The education service should make a concerted effort to equalise the number of boys and girls in special education and should try to identify more dyslexic girls, according to a Scottish academic. Professor Sheila Riddell of Stirling University is concerned that in some sectors of special education, such as units for children with emotional and behavioural difficulties, boys outnumber girls by more than four to one.
In independent special schools, most of which cater for children with social, emotional and behavioural difficulties, the boy-girl ratio is 3:1, and in special schools as a whole it is 2:1.
"The smallest discrepancy is in the proportion of males and females in the area of profound learning difficulties (55 per cent male, 45 per cent female) and hearing difficulties (59 per cent male, 41 per cent female)," she writes in a journal published by Moray House Institute of Education.
"Similar patterns are evident when comparing . . . girls and boys with recorded special educational needs placed in mainstream primary and secondary schools."
Professor Riddell acknowledges that physiological factors help to explain why boys are categorised as having sensory, physical or profound learning difficulties. Other researchers have referred to males' susceptibility to "germs, genes and trauma". They are, for example, more vulnerable in the womb, and more likely to suffer anoxia (oxygen starvation) and other complications at birth.
But she points out that the gender imbalance is particularly pronounced in those areas where professionals are most likely to make subjective value judgments. "This lends weight to the argument that social judgments and cultural expectations play a significant part in determining who gets labelled as having special educational needs."
Furthermore, statistics reveal how gender interacts with social class in the identification, she says. "Working-class boys are much more likely to be identified as having problems regarded as socially unacceptable such as emotional and behavioural difficulties and moderate learning difficulties.
"In relatively non-stigmatised categories, such as specific learning difficulties, middle-class boys predominate. Dyslexia, largely due to the efforts of voluntary organisations, is seen as a problem meriting sympathy, support and additional resources rather than school exclusion.
"The attachment of the label of special education needs, then, may be advantageous in terms of providing additional support, or disadvantageous by raising the possibility of sanctions or school exclusion."
A key question for Professor Riddell is whether boys gain or lose from their greater likelihood of being identified as having special needs or being placed in special schools. There is no straightforward answer, she says.
Resources are skewed towards boys through their over-representation in special schools, which are much more expensive to run than mainstream schools, and they also receive more learning support in ordinary classes.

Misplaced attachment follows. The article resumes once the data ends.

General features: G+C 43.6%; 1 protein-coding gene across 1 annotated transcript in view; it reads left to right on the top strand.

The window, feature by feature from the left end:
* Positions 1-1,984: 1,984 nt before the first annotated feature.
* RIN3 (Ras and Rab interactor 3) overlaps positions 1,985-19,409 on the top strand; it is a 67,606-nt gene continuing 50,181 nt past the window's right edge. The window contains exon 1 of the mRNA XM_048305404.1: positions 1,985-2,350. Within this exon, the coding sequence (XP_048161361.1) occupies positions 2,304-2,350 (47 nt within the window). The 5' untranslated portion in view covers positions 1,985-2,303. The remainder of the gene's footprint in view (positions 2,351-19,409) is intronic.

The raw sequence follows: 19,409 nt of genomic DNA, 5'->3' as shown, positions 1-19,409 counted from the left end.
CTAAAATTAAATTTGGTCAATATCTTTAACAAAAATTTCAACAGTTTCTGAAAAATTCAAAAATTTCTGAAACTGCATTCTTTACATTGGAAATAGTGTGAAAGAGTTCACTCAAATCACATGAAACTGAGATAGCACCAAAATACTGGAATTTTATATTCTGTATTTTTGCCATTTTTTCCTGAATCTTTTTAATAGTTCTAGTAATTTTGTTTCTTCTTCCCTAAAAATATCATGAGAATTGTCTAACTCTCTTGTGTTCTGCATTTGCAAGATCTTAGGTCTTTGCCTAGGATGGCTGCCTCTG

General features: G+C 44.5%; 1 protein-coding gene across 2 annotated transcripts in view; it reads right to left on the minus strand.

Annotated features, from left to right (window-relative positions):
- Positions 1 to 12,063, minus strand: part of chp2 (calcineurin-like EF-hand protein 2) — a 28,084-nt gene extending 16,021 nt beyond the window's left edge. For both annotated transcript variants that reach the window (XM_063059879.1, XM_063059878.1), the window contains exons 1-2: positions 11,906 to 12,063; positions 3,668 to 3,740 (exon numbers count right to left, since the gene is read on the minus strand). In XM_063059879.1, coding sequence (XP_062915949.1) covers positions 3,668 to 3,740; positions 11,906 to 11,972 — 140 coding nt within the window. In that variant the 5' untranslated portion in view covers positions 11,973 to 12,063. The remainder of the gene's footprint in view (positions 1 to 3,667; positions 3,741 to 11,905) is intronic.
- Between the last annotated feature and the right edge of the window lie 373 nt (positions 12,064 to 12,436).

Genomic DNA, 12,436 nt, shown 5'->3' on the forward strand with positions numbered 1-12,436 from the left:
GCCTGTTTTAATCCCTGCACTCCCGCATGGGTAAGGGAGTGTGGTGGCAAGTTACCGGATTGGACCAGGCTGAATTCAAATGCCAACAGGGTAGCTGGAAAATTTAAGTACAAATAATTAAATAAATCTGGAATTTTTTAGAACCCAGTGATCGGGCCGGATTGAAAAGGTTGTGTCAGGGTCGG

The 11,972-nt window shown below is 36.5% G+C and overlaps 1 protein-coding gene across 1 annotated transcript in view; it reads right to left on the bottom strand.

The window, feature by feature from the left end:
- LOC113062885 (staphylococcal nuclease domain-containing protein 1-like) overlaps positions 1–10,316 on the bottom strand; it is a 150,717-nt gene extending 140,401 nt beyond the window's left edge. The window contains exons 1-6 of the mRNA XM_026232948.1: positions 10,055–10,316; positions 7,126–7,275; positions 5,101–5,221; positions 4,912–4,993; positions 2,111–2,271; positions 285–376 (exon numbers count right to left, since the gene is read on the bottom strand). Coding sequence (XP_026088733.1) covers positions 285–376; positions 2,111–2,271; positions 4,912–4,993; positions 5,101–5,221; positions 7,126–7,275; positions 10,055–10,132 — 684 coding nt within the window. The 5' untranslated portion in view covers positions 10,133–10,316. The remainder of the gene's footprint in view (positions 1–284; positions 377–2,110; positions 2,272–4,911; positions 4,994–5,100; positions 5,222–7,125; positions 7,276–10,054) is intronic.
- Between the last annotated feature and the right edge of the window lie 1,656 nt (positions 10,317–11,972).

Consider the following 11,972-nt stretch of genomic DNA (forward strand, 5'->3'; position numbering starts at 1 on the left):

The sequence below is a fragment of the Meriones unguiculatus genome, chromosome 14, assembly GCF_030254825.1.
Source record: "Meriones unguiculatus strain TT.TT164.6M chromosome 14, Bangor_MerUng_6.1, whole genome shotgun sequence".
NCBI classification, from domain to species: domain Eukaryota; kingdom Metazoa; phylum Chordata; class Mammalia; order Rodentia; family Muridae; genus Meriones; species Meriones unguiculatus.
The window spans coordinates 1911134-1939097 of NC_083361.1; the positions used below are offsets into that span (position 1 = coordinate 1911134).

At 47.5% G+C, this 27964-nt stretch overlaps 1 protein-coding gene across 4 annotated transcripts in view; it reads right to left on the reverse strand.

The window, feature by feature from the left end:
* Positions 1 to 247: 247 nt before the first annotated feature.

On the other hand, Scottish Office statistics indicate that boys with special needs tend to leave school early - in 1993 52 per cent of leavers with special educational needs were under 16. Boys in special schools also tend to lack role models as more than 90 per cent of teachers and 80 per cent of headteachers in Scottish special schools are women.
"Some writers have maintained that the large numbers of working-class boys identified as having learningemotionalbehavioural difficulties should be seen as an attempt to marginalise this group and justify their exclusion from the labour market in which structural employment is endemic," Professor Riddell says. "Afro-Caribbean boys, in particular, are said to be pathologised through this labelling process."
However, it was also true that because girls are less likely to "act out" in the classroom, their difficulties might remain undiagnosed and invisible.
"It is evident that moves to treat everybody the same might have negative consequences for both girls and boys," she says. "Identifying more girls as having emotionalbehavioural difficulties in line with the number of boys so labelled would clearly be counter-productive, given the poor life chances of such pupils. A better solution might be to seek a way of reducing the number of boys excluded from mainstream schools.
In the case of specific learning difficulties dyslexia . . . there might be a case for searching more carefully for girls with such problems. The preponderance of boys identified as having dyslexia is likely to reflect not only boys' greater physiological vulnerability but also social expectations that boys should perform well, coupled with a willingness to devote additional resources to counteract failure . . . The important question to ask seems to be: 'Whose interests do particular labels serve?'" Knitting progress unsatisfactory: Gender and special issues in education, edited by Gwynedd Lloyd, is published by Moray House Institute of Education, Holyrood Road, Edinburgh EH8 8AQ, price Pounds 12.50